Jewish Organizational Life in the United States Since 1945

By Jack Wertheimer

American Jewish Committee (AJC), Jewish Publication Society (JPS), 1995

The organized Jewish community of the United States entered a period of introspection and retrenchment in the 1990s. There was a community-wide demand for a reallocation of funds and energy from foreign to local needs, a rethinking of priorities within the domestic agenda and a redesign of the community's structure. In short, the organized Jewish community engaged in a far-reaching reassessment of its mission and governing institutions. This article analyzes the most pronounced trends in American Jewish organizational life in the postwar era.

Topic: History, Development, Culture, Advocacy, Israel Attachment, Community Relations, Fundraising and Philanthropy, Leadership, Jewish Organizations, Volunteerism, Communal Organization, Philanthropy and Fundraising, Jewish Federations, Soviet Jewry, Ideology, Welfare, Religion, Integration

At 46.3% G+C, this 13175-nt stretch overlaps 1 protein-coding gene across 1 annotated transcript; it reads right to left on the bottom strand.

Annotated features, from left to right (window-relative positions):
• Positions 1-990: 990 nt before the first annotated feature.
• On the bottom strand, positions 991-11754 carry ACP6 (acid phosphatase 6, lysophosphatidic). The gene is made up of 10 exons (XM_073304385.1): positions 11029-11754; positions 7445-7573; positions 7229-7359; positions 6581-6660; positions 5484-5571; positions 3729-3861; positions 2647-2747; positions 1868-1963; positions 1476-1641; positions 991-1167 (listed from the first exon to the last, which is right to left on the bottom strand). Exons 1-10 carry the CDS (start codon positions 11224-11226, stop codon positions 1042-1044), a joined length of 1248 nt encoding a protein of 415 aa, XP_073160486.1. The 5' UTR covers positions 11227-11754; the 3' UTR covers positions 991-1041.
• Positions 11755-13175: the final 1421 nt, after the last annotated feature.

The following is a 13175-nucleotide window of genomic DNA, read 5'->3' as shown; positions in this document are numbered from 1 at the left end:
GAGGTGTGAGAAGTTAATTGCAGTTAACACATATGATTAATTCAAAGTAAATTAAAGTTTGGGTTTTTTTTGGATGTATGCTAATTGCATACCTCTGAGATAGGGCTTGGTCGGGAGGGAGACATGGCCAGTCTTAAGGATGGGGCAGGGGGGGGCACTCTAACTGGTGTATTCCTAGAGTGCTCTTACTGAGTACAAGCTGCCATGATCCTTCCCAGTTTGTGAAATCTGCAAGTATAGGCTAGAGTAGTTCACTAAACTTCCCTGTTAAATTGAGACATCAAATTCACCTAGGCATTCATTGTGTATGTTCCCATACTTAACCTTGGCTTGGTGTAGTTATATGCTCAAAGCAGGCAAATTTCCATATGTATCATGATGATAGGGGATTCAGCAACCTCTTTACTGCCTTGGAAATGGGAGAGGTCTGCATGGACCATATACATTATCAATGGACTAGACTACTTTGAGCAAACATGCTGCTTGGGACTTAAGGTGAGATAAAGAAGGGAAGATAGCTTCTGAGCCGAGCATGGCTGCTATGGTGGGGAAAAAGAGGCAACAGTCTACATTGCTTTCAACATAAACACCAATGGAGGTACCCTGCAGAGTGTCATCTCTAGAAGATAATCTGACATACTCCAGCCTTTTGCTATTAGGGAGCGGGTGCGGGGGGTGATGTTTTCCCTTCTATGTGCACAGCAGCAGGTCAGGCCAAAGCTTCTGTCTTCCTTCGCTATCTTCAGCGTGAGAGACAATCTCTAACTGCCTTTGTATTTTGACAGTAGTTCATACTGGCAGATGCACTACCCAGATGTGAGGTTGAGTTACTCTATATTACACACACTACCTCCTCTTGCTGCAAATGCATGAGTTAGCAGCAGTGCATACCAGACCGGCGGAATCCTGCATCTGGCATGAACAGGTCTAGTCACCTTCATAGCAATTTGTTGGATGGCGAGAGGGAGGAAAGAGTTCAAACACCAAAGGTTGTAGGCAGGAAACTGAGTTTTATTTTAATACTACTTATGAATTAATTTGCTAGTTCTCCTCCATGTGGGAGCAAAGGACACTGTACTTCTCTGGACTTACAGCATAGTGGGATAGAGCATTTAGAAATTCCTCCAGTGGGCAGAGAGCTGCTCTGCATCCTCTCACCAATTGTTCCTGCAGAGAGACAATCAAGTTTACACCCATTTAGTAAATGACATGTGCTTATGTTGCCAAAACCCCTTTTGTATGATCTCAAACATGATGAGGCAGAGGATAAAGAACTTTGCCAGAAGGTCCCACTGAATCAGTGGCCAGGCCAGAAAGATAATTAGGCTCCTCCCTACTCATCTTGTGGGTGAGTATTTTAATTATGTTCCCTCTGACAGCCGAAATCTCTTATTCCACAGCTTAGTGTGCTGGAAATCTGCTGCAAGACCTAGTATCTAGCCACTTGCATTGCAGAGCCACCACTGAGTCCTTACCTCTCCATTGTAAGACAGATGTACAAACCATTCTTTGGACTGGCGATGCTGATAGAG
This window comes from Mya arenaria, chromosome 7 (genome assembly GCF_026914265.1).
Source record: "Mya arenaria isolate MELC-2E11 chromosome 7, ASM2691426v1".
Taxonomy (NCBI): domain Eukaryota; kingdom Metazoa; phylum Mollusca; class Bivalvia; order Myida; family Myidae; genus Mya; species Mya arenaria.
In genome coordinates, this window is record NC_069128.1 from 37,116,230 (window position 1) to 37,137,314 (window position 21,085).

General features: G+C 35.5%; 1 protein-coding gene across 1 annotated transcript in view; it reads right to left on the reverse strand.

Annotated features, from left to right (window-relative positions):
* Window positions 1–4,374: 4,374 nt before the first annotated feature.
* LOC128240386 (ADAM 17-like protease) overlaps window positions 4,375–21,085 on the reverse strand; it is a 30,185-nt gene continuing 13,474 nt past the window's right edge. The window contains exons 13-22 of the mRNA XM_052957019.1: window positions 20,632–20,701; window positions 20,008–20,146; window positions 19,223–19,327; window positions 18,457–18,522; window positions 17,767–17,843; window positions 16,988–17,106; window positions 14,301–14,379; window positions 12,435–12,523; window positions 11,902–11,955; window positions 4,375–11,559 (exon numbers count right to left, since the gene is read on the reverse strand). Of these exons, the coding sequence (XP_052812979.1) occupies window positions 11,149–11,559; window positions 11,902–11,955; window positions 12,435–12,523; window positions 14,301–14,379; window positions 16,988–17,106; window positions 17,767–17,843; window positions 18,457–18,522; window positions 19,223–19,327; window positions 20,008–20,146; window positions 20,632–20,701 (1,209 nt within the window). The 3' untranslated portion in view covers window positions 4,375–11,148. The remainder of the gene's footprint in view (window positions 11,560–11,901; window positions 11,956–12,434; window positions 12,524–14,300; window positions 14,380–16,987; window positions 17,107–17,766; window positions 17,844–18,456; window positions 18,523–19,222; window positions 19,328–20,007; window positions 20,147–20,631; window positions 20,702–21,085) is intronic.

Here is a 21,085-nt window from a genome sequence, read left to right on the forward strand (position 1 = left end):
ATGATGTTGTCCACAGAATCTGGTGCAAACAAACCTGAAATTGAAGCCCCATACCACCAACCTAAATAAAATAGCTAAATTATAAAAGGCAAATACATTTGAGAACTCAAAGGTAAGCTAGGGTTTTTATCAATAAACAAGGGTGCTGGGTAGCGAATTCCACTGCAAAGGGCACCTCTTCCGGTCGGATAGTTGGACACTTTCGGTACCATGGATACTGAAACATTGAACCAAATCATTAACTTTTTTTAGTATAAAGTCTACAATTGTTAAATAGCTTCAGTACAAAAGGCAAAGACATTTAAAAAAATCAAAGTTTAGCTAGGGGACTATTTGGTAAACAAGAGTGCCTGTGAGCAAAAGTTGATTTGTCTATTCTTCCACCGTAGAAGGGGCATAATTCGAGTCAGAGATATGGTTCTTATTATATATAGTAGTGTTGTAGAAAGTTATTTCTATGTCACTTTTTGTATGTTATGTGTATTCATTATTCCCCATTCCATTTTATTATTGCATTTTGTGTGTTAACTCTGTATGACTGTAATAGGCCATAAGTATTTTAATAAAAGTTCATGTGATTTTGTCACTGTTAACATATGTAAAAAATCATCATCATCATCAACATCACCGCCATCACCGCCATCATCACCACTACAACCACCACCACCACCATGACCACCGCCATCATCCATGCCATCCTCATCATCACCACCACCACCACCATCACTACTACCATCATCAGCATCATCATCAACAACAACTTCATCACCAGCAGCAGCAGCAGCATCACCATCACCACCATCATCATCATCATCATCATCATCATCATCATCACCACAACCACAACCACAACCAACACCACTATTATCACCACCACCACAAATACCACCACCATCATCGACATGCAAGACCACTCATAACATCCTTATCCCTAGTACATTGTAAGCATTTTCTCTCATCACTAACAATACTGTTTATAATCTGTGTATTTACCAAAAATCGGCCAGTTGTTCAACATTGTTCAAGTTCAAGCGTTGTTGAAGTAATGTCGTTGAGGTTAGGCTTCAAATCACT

Name of Publication: American Jewish Year Book

Editor: Singer, David

Volume/Issue: Vol. 95

Page Number(s): 3-100

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Genre: Article

Coverage: United States

Language: English

Copyright Holder: Publisher

Copyright Information: Download for personal use, freely distribute link

Bibliographic Information:
Wertheimer, Jack. Jewish Organizational Life in the United States Since 1945. American Jewish Year Book. American Jewish Committee (AJC),Jewish Publication Society (JPS). 1995: 3-100. http://www.bjpa.org/Publications/details.cfm?PublicationID=17691


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